• Loudness of horns

  • General discussion about railroad operations, related facilities, maps, and other resources.
General discussion about railroad operations, related facilities, maps, and other resources.

Moderator: Robert Paniagua

  by dummy
does anyone know if the air horns on locomotives are all around the same dbs? it seems some are louder than others. i know some are a different pitch. are all of them even air powered? some electric?
  by Otto Vondrak
This question is not specific to New York State, moved to Railroad Operations and Facilities Forum
  by DutchRailnut
Horns normally produce a sound level exceeding the minimum set by the FRA



Subpart C_Safety Requirements

Sec. 229.129 Locomotive horn.

(a) Each lead locomotive shall be equipped with a locomotive horn
that produces a minimum sound level of 96 dB(A) and a maximum sound
level of 110 dB(A) at 100 feet forward of the locomotive in its
direction of travel. The locomotive horn shall be arranged so that it
can be conveniently operated from the engineer's usual position during
operation of the locomotive.
(b)(1) Each locomotive built on or after September 18, 2006 shall be
tested in accordance with this section to ensure that the horn installed
on such locomotive is in compliance with paragraph (a) of this section.
Locomotives built on or after September 18, 2006 may, however, be tested
in accordance with an acceptance sampling scheme such that there is a
probability of .05 or less of rejecting a lot with a proportion of
defectives equal to an AQL of 1% or less, as set forth in 7 CFR part 43.
  by roadster
many factors cause a simular horn to sound differently, glogged feed line, glogged or partially pluged horn bells, worn/danaged reeds and so forth. RR's which have over the years merged with other companys with different equipment integrated into the fleet, changing suppliers over the years, upgraded manufactorers specs as newer equipment becomes available.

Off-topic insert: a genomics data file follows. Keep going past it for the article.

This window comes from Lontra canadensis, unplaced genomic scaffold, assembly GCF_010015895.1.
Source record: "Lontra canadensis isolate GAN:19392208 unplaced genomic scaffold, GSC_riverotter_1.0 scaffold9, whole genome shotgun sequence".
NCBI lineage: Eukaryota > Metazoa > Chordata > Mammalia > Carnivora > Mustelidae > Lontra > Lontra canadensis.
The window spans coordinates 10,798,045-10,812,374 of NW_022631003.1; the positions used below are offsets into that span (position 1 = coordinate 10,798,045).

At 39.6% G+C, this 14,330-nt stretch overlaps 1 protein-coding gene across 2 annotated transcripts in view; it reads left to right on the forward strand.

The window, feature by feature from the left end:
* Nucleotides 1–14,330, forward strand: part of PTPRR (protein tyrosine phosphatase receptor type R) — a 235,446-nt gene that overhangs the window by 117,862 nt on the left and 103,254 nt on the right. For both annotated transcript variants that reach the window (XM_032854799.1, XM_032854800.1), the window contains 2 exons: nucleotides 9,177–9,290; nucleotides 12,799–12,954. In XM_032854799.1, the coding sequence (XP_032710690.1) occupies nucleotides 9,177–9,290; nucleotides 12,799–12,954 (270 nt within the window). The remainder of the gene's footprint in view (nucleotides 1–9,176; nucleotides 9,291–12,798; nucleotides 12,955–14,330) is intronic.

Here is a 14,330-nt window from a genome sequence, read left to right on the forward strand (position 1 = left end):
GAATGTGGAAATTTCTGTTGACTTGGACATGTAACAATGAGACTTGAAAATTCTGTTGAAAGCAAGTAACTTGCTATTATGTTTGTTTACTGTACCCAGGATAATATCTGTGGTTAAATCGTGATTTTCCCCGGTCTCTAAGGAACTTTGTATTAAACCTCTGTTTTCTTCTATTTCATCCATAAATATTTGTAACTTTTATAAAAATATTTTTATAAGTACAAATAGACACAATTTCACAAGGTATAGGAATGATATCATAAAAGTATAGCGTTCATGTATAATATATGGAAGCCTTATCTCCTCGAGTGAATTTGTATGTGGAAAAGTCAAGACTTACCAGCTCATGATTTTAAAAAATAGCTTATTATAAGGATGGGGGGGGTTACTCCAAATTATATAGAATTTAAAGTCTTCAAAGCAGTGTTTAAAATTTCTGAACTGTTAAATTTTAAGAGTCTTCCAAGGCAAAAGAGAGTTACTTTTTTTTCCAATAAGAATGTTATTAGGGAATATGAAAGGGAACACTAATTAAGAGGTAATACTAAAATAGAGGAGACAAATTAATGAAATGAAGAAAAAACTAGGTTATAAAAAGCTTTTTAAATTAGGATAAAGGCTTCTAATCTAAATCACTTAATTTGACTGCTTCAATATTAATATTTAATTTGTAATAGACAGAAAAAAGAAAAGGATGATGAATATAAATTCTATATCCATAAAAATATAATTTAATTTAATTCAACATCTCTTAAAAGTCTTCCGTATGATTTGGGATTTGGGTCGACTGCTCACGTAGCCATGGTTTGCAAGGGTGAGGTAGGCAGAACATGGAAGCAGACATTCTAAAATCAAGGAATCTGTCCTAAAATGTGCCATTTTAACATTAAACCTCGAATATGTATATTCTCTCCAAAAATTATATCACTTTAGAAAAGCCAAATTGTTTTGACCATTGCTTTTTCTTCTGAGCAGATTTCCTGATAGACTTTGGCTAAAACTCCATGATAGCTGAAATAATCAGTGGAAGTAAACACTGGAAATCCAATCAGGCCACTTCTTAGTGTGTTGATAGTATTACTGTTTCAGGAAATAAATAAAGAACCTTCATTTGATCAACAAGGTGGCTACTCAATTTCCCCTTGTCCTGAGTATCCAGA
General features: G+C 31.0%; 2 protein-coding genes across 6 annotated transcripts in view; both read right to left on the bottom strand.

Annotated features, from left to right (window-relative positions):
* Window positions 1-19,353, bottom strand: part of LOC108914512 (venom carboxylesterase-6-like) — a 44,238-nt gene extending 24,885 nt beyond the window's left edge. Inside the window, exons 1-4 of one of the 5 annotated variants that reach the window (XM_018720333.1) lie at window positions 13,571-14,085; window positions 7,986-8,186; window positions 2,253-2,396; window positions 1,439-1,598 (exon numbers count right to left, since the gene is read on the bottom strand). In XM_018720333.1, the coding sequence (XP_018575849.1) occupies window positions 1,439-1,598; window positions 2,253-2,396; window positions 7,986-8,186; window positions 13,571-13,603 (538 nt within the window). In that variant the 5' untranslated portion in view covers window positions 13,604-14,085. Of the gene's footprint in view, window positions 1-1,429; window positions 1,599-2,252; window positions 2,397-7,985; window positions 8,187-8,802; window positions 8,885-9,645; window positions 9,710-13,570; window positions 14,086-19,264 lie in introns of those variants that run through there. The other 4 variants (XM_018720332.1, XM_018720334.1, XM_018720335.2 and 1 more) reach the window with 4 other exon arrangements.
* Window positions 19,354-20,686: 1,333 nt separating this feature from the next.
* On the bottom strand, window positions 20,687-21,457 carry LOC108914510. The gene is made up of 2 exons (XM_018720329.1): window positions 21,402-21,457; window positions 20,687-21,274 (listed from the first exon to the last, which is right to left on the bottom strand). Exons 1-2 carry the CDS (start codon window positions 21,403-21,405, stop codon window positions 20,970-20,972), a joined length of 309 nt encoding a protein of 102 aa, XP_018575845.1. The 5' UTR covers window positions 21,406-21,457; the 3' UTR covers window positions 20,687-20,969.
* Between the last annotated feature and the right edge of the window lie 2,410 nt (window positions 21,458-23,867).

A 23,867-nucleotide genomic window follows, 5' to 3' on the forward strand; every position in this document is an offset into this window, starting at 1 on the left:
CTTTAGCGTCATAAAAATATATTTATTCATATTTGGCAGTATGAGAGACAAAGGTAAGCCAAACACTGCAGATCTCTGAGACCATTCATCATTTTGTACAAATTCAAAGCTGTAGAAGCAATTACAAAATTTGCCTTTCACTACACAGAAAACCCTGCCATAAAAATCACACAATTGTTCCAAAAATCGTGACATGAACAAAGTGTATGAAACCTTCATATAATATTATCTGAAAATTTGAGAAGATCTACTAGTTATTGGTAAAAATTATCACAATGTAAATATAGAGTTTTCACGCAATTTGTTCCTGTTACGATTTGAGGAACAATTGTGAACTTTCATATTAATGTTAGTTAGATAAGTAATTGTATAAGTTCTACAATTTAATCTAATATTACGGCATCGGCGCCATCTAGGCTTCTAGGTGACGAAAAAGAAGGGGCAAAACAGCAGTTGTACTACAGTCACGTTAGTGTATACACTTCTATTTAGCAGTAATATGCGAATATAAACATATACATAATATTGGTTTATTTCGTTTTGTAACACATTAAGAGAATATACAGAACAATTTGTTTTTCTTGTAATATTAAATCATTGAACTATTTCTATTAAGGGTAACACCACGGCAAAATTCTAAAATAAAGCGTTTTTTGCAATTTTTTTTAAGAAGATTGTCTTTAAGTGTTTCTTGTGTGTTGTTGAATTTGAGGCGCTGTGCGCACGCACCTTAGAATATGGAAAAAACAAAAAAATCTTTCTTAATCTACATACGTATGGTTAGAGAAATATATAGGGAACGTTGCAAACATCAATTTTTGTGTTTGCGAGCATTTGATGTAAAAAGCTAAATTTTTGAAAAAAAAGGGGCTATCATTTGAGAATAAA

by NYCRRson
Funny RR Horn story, My dad was called in the wintertime for an eastbound freight out of Frontier Yard (Buffalo, NY). Before departing he tests the horn on the lead unit, nothing!! He sends the fireman out to see if it was stuffed with snow (could happen in a WNY blizzard). The report, no horn exists on the lead unit.

So he reports the facts to the dispatcher, what's the solution? Callout another Engineer to ride in the second unit to be a whistle blower for the trip !! Apparently they thought that was quicker/cheaper than turning the units for the trip ? The fireman is not allowed to blow the whistle (at least back then when they still had firemen).

Cheers, Kevin
  by locobill
The FRA has standards for db levels. Something like 100 db measured 100 feet in front of the loco in the center of the track 3 feet above the ground.
I know from experience, that horns on industrial locos such as in steel mills, etc. vary greatly. They usually use whatever is available if a horn needs to be replaced, usually air powered. One place I worked got constant complaints from the houses next door about the engines idling and the horns. Then why did they move next to a steel mill ?
The houses are only about 80 feet from the steel mill property.
  by 2nd trick op
I'm not sure if there's a reason behind this, or if I'm imagining things, but air horns of the present day seem a lot more fine-tuned as far the direction of the blast; that is, they don't seem as loud if you're not directly in front of the train (or at least on a very narrow angle from it. I don't remember that as the case when I was a youngster,

And having spent three years living very close to a couple of graded crossings on an NS main line, I've gotten plenty of exposure.
  by Gadfly
Charlotte, NC has a transit system that has horns. and very loud. Funny thing is, they sound like a WHISTLE instead of a horn! They 'trail off" like the old steam whistles did. They do the job, but it's just unusual to hear one sound like that these days. I wonder if some railbuff in charge of things caused that. :wink:

  by JBlaisdell
I long for the days of a Hancock Air Whistle on an FL-9 as it blew for the crossing at Chelsea, a couple miles south of New Hamburg on the Hudson River. I would sometimes hang out at the draw bridge over Wappingers Creek for the evening commuter rush. First you'd hear the wistle, then the train would come into view downriver. Then it would enter the signal block for the bridge interlocking and a warning bell would sound on the tower. The train would round the bend and cross the bridge, brakes smoking, before stopping at the station just beyond. A brief stop, then two quick toots and on to Poughkeepsie.

Hearing the mellow sound of the Hancock floating up the river was always enjoyable.